When I was four years old, I wrote a letter to Mother Nature. Signed, sealed, and delivered to the boulder in our suburban front yard, I mourned the new developments tearing down forest and farmland and asked her to intervene. I grew up playing in the woods behind our home, watching birds come to our feeder and deer eat from our cherry tree. I built forts and rode my bike through the woodland trails. Watching bulldozers tear down trees spurred one of my first memories of injustice. More trees came down, and I realized Mother Nature needed help.
When I was five years old, my family went to the airport. We rode the tram between terminals and I fell in love—not with a person, but with the tram. The way it whisked us away, gliding effortlessly along its tracks, an electric whirring below. I ran to the front window and wondered why they put an amusement park ride in the airport. This was so much better than a car ride.
When I was 12, I was looking for fun with my friends. Too young to drive, all we had were strip malls within walking distance. When we walked, it was often down dead sidewalks along busy roads. Not allowed to sit long in the parking lot for threat of “loitering,” we didn’t have many places to go. The QFC eating area was a bright spot, and even they didn’t like us there long. We craved activity, stimulation, energy. We wanted something to do. We could tell this place wasn’t designed for us.
When I was 13, I took a science fiction class. Yes, my middle school offered a science fiction class. We learned about a futurist who drew cities self-contained in enormous super-structures. These structures preserved the natural habitat around them, allowing nature to live largely interrupted in its space, while humans lived in ours. Separate, but just minutes away. These cities could be placed anywhere—amongst the trees, along the coast, floating in the ocean. It looked like living in an amusement park, or the space station in Zenon, Girl of the 21st Century (zoom, zoom, zoom, anyone?).
When I was 14, I was home for summer and bored. I hopped on a bus (the 554) and went into the City, soaking in the scenery from the window seat. My destination was wherever the last stop would take me. I wanted to watch the world go by. There was life in the City.
When I was 15, I came out to my friends and family. Feeling virtually alone in a school of 1,500, I sought community—people who could understand me. That community was in the City across two lakes, but visible from our hilltop. The Columbia Center was my beacon. There I’d find people like me, safe places, dances, resources, friends, dates, role models, Pride celebrations. I could escape the silent judgment and experience, for the first time, affirmation.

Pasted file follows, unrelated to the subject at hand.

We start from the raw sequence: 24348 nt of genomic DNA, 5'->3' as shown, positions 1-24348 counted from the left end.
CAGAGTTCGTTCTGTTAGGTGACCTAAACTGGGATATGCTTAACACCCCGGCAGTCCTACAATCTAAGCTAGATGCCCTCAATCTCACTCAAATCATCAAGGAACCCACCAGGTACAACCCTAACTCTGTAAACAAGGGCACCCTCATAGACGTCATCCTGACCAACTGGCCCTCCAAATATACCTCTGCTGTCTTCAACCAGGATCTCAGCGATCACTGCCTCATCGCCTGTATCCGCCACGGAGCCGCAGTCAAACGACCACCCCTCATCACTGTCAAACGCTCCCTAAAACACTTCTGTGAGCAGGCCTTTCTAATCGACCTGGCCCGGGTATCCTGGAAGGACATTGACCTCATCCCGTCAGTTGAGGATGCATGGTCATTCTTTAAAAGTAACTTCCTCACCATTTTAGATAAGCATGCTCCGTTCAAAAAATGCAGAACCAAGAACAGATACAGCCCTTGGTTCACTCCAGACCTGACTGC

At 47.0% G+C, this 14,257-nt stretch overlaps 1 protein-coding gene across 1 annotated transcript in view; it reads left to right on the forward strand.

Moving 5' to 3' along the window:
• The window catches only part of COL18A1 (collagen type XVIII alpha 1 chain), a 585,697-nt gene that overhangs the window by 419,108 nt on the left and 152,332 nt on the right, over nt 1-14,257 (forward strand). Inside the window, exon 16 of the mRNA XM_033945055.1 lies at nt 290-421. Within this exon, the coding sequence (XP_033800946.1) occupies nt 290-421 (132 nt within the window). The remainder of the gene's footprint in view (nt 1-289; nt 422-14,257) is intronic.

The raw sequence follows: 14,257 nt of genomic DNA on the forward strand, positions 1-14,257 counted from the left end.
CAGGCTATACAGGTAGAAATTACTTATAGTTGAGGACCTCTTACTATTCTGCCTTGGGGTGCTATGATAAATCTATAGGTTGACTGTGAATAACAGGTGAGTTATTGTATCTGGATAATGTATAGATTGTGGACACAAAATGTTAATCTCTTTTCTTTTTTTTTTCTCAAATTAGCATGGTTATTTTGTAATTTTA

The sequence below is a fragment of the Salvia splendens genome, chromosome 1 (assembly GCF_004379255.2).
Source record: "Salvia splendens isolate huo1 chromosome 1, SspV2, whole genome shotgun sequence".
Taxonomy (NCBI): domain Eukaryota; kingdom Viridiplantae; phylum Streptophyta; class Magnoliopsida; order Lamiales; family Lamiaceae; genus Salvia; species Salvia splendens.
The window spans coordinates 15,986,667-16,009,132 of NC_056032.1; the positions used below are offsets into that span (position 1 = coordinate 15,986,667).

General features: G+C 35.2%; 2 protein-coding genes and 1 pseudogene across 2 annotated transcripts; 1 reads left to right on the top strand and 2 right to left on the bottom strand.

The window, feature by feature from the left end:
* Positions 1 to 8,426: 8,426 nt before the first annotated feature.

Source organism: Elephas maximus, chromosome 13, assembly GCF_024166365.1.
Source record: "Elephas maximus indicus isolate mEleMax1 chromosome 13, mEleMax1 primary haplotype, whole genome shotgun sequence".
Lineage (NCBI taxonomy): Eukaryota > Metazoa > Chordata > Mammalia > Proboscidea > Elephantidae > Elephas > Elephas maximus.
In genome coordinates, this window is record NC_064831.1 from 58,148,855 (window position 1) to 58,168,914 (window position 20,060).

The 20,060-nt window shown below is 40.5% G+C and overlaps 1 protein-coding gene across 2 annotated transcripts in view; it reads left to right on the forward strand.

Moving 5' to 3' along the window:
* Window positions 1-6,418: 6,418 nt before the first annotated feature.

When I was 18, I started reading the Seattle Transit Blog for updates on the new First Hill Streetcar. I kept checking back, and began to read articles about other topics, like stop spacing, signal prioritization, and bus bulbs. I also learned that housing density and land use are what make public transit successful. It explained why my neighborhood DART route was almost empty, and the buses downtown were packed. It could even support more rail. I wanted more rail and fewer empty circulators.
When I was 22, I graduated from college at Western Washington University. I needed a job. I needed my friends. I needed a place to live. I moved to Seattle because it had all of these things—more of them than any place else—and more. It had Cal Anderson Park and Cupcake Royale (the best cupcakes in town—I’ll fight you about it). It had the monorail and streetcar that brought me back to my days of riding the airport tram (I still ride it, even when I don’t need to). It even had a train to take me directly to the tram at the airport. Seattle was the land of opportunity. It still is.
When I was 23, I found The Urbanist, a group of people dedicated to creating more of what makes cities so great. More homes for me and my friends—most of whom have moved to the City in the last five years. More transit for entertainment and a car-free lifestyle. More density to slow sprawling development and protect forest and farmland. More safe places for my queer community to flourish. More vibrant and walkable neighborhoods with things to do, places to go, and delicious desserts to munch on.
I’m an urbanist because my life brought me here. There’s no one issue that defines my urbanism: not housing, not the environment, not transit, not economics, not queer issues. I’m an urbanist because my entire experience about what makes a good life points me to the City.